The revenue-sharing debate
July 1 was the beginning of the fiscal year for the NBA with regard to expenses, which means it's time to calculate the largest line item on the spreadsheet: player salaries. The burden of that expense is shared equally among the 30 teams, even though there's a strong correlation between market size and payroll.
Small-market teams are feeling the crunch. Yes, revenue sharing adjusts disparities, but if you ask the small and many of the mid-size markets, they'll tell you that "revenue sharing" is nothing more than a partial expense true-up to their franchises for bearing and advancing a disproportionate amount of the massive salary commitments generated by the big-market powerhouses. Revenue sharing might often be portrayed as an act of charity, but those on the receiving end see it as the big guys coming correct for running up hefty tabs to the detriment of the little guys.
The pressing question as operating expenses continue to skyrocket: Can you have a sustainable shared financial ecosystem in which these salary expenses are weighted evenly across all 30 teams but revenue across those teams is not similarly aligned (which is what revenue sharing is intended to help accomplish)? Expect this question to be posed more assertively in the coming years as league expenses continue to climb.
LeBron: Everyone's trying to 'figure out' how to beat Dubs
LeBron James details how the Warriors constructed their roster and explains the league's desire to reach their level.
Thinking the game
Between Games 3 and 4 of the NBA Finals, with the outcome all but a fait accompli, LeBron James spoke to the media in a particularly reflective session. "I felt like in order to win, you've got to have talent, but you've got to be very cerebral too," he said. "Listen, we're all NBA players. Everybody knows how to put the ball in the hoop. But who can think throughout the course of the game?"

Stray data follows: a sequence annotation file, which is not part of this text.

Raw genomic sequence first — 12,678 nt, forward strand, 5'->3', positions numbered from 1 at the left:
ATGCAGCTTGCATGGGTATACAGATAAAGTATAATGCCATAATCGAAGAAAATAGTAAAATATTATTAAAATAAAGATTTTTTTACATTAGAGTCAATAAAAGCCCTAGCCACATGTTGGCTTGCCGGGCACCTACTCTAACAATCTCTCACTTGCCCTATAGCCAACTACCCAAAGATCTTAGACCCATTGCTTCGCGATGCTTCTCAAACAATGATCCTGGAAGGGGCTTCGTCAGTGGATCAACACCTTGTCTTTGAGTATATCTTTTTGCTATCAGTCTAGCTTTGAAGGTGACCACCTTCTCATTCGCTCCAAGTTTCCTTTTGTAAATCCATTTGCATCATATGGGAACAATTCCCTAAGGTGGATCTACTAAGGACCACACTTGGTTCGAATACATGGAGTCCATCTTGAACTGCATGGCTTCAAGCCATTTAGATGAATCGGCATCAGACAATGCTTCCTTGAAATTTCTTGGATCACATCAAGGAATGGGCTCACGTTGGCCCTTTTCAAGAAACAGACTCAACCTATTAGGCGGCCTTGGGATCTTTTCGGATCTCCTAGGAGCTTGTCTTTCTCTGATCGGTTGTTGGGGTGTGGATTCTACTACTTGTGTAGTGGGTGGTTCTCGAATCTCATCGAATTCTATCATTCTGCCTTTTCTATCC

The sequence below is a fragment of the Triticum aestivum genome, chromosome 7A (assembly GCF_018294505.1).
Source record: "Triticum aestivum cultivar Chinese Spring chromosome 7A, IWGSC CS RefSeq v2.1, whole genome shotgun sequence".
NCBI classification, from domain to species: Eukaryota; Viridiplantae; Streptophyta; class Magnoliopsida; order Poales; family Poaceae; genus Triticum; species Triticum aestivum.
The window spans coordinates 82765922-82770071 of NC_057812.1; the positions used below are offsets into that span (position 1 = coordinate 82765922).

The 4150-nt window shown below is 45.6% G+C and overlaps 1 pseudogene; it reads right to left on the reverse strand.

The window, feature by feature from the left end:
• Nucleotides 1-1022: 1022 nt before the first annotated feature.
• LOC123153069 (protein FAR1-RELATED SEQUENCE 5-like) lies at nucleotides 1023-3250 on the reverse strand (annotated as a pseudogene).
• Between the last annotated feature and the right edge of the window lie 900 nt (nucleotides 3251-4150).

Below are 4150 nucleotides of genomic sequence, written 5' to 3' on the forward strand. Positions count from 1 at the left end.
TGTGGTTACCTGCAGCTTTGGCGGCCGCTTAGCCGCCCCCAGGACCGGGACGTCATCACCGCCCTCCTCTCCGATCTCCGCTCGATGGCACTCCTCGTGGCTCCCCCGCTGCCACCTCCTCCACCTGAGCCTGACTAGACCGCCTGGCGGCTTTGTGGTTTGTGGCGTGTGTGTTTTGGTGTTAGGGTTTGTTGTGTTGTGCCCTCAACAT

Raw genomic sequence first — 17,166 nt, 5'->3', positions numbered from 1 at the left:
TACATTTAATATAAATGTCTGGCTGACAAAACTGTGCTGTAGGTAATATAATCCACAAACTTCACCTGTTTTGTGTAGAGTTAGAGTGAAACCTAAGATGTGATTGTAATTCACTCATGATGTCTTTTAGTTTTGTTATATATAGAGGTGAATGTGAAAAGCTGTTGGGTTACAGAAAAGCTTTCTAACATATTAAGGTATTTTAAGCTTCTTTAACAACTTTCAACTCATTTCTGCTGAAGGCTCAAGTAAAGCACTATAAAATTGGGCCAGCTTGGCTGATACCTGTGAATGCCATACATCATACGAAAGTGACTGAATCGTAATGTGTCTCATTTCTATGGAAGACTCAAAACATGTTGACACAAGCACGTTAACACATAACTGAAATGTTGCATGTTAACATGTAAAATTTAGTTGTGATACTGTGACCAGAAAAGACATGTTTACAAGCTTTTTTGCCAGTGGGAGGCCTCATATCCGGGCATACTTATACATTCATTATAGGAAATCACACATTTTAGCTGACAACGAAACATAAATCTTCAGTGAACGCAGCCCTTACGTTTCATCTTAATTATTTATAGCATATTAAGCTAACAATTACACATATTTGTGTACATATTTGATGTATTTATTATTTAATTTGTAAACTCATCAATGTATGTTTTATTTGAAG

Now, more than ever, front offices and coaches have come to this conclusion as well. Asked what kind of skills they currently place a premium on, basketball IQ was mentioned more than raw athleticism.
"Pure overall intellect is required now," Hawks coach Lloyd Pierce said. "It's hard to play with guys who don't understand concepts, don't understand tendencies and don't understand analytics. You need the intellectual factor to succeed as a player and as a team."
Jackson drops 29 in summer league debut
No. 4 overall pick Jaren Jackson Jr. was feeling it from deep, shooting 8-of-13 from 3-point range and scoring 29 points against the Hawks.
The trial of the big man
Even as the market for free-agent big men has plummeted, five of the first seven picks of last month's draft were legitimate big men. So which is it, NBA? Are teams valuing size more or less? The answer, although somewhat complicated, is that the modern NBA big man must have a multitude of skills, and he must play both vertically and horizontally.
"You know the training -- it's just keep shooting, and that line just gets further back," Jaren Jackson Jr. said. "You've just gotta keep practicing. And that's all I've been doing is shooting around before the game and shootaround."
That Jackson, who drained 8 of 13 shots from beyond the arc in his summer league debut Monday, was the unofficial most valuable player in Salt Lake City is apropos of the NBA at this moment in time. And perhaps this is one reason more conventional big men can't find suitors: Why pay older dogs who struggle with new tricks when there's a young litter that grew up not knowing anything else?